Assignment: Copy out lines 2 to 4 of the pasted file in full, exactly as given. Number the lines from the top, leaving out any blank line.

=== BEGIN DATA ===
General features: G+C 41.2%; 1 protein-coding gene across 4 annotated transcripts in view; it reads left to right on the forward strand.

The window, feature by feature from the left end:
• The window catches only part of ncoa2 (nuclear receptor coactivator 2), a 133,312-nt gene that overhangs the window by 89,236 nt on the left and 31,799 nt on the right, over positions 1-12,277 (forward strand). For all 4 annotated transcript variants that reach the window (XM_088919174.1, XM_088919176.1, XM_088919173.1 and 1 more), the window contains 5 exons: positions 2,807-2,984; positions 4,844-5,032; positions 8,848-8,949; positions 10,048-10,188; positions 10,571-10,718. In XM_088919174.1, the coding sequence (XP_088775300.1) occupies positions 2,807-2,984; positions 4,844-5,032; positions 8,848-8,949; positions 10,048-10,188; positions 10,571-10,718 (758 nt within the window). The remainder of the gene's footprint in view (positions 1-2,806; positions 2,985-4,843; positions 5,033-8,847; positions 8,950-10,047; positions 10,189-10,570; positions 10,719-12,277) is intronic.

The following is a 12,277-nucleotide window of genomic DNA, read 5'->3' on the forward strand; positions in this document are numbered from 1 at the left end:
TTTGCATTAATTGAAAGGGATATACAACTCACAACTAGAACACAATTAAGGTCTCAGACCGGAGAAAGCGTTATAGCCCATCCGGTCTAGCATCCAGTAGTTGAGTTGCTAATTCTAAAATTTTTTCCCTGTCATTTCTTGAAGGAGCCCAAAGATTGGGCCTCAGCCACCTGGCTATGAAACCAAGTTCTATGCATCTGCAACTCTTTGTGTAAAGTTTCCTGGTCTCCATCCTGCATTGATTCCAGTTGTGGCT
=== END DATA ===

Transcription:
The window, feature by feature from the left end:
• The window catches only part of ncoa2 (nuclear receptor coactivator 2), a 133,312-nt gene that overhangs the window by 89,236 nt on the left and 31,799 nt on the right, over positions 1-12,277 (forward strand). For all 4 annotated transcript variants that reach the window (XM_088919174.1, XM_088919176.1, XM_088919173.1 and 1 more), the window contains 5 exons: positions 2,807-2,984; positions 4,844-5,032; positions 8,848-8,949; positions 10,048-10,188; positions 10,571-10,718. In XM_088919174.1, the coding sequence (XP_088775300.1) occupies positions 2,807-2,984; positions 4,844-5,032; positions 8,848-8,949; positions 10,048-10,188; positions 10,571-10,718 (758 nt within the window). The remainder of the gene's footprint in view (positions 1-2,806; positions 2,985-4,843; positions 5,033-8,847; positions 8,950-10,047; positions 10,189-10,570; positions 10,719-12,277) is intronic.

The following is a 12,277-nucleotide window of genomic DNA, read 5'->3' on the forward strand; positions in this document are numbered from 1 at the left end: